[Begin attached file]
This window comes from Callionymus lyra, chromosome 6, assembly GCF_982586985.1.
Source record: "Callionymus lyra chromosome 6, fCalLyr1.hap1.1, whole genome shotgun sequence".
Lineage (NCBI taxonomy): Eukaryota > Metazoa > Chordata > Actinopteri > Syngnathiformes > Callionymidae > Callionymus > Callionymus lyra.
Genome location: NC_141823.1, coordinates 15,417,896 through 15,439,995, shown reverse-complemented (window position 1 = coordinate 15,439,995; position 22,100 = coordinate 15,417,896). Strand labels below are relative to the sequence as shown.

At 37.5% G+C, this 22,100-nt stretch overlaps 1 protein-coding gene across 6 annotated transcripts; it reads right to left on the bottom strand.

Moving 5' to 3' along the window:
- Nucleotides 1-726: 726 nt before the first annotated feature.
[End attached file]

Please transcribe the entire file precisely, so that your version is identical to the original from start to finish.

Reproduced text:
This window comes from Callionymus lyra, chromosome 6, assembly GCF_982586985.1.
Source record: "Callionymus lyra chromosome 6, fCalLyr1.hap1.1, whole genome shotgun sequence".
Lineage (NCBI taxonomy): Eukaryota > Metazoa > Chordata > Actinopteri > Syngnathiformes > Callionymidae > Callionymus > Callionymus lyra.
Genome location: NC_141823.1, coordinates 15,417,896 through 15,439,995, shown reverse-complemented (window position 1 = coordinate 15,439,995; position 22,100 = coordinate 15,417,896). Strand labels below are relative to the sequence as shown.

At 37.5% G+C, this 22,100-nt stretch overlaps 1 protein-coding gene across 6 annotated transcripts; it reads right to left on the bottom strand.

Moving 5' to 3' along the window:
- Nucleotides 1-726: 726 nt before the first annotated feature.